Chris Cornell’s widow Vicky has filed another lawsuit against Soundgarden due to a recent buyout offer. Vicky claimed that the surviving members of the group only offered her $300,000 for Chris’ share of Soundgarden, an amount she says is way lower than the estate’s interests, especially since an outside investor offered the band $16 million for their masters.
Blabbermouth have obtained a copy of the lawsuit, which said the following:
“The band members have knowingly offered only an infinitesimal fraction of the true worth of Chris’ interest in Soundgarden and certain related entities by making a ludicrously low offer. And, they know it. Before making their absurd offer, Soundgarden had previously received an independent third-party offer from a leading music investor for multi-millions more (even though that offer covered only recorded music and did not include any other Soundgarden assets). Despite having this offer in hand, the band members offered Chris’ wife and minor children a pittance. In fact, the band’s offer is so low that it even falls shy of the royalties that Vicky received for a single year (2018) from a single revenue source (Soundgarden’s master recordings).
This is not the first time that the band members have sought to deprive Chris’ minor children of the hard-earned fruits of his labor and talent. The band has already been sued once by Vicky for refusing to pay monies that they admit are owed to her and Chris’ minor children.1 Now, Vicky, who wanted to avoid this action, has been forced to regrettably file suit based on the band’s continuing pattern of unconscionable misconduct.
In response to Defendants’ disingenuous offer, on December 17, 2020, Vicky counter-offered defendants Kim Thayil, Matt Cameron, Hunter Benedict Shepherd four million dollars each — a total of twelve-million dollars (U.S. $12,000,000.00) — for their collective interests in Soundgarden and the Soundgarden Related Entities.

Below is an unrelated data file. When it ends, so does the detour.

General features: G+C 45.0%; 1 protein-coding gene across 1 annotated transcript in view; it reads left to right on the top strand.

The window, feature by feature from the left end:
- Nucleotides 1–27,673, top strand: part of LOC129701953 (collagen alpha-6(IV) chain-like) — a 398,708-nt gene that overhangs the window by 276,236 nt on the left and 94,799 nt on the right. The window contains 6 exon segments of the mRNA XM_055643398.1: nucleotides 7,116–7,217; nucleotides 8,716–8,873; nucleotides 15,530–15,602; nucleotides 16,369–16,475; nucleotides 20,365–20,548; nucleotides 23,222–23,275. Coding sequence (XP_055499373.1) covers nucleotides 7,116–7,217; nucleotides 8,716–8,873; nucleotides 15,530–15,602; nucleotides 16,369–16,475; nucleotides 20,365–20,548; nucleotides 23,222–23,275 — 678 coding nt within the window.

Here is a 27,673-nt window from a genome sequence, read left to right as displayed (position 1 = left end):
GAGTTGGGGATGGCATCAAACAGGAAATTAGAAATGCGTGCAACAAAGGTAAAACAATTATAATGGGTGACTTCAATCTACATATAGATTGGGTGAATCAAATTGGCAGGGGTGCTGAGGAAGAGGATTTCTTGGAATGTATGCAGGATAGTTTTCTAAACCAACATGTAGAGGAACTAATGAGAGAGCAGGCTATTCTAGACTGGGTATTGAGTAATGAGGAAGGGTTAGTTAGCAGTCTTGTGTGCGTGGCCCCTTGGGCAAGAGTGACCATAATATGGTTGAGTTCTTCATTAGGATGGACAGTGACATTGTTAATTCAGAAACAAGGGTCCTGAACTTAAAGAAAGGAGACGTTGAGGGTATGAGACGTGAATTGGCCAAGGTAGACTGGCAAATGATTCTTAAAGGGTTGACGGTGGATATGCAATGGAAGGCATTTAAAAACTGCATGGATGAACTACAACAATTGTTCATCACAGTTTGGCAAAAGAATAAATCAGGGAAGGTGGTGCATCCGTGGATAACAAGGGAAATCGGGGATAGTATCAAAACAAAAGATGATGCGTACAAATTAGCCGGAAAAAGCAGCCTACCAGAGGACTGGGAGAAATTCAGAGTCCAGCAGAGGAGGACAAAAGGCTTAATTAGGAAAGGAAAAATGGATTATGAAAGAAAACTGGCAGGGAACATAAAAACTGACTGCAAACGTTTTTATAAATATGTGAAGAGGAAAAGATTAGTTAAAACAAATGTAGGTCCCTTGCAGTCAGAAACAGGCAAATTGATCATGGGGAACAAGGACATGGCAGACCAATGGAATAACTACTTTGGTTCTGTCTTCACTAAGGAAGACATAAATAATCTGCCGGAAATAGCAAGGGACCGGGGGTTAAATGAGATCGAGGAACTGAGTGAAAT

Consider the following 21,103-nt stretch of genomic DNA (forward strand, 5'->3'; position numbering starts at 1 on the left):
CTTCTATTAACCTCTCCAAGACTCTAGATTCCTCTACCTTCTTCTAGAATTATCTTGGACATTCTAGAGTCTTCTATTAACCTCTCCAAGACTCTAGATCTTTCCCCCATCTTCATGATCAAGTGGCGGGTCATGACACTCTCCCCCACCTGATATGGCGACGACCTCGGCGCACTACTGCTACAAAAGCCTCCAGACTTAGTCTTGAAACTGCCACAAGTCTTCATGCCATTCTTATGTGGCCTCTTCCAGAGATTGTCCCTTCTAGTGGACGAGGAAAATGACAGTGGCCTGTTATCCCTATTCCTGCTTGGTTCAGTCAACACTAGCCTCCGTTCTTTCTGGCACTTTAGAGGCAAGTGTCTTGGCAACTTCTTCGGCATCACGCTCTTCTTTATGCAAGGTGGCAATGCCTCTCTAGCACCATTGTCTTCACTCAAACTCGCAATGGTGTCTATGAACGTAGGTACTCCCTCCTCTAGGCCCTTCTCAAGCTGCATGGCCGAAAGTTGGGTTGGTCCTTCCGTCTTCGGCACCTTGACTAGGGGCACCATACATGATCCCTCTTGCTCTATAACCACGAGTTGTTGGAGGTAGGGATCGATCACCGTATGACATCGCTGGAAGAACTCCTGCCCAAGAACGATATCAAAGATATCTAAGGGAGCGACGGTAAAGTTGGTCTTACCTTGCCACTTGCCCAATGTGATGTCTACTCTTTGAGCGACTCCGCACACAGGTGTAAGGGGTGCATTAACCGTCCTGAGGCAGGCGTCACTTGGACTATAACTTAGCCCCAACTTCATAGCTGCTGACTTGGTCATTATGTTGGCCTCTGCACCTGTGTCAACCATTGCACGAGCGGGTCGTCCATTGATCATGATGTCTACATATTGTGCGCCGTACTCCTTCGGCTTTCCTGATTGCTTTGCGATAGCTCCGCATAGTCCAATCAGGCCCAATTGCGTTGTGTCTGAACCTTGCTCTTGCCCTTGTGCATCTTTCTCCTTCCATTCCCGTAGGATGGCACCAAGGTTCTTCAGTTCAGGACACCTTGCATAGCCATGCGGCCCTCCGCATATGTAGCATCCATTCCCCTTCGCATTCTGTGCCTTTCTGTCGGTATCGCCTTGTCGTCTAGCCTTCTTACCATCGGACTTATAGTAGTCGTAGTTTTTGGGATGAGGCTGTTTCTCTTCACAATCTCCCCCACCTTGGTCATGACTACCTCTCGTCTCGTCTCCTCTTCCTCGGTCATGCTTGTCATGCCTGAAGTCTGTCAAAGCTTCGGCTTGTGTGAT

On December 29, 2020, Defendants summarily rejected Vicky’s twelve-million dollar offer, noting that the Surviving Band Members have no interest in selling their interests in the Soundgarden Partnership ‘because these interests represent their creative life’s-work’ — a statement that both overreaches (because neither Cameron nor Shepherd were original members of Soundgarden) and overlooks (because the vast majority of the band’s works — over 73% — were authored by Chris and because Chris’ interest in the Soundgarden Partnership also represents Chris’ ‘creative life’s work’).
In a final attempt to resolve this matter without judicial intervention (and without the need for yet another litigation), Vicky offered the Surviving Band Members seven million dollars each — a total of twenty-one million dollars ($21,000,000.00) — for their collective interests in the Soundgarden Partnership. Moreover, Vicky’s offer expressly noted that, if the Surviving Band Members were willing to share the underlying information, her twenty-one million dollar offer may well increase further. The Surviving Band Members rejected the twenty-one million dollar offer and, once more, refused to share the underlying data.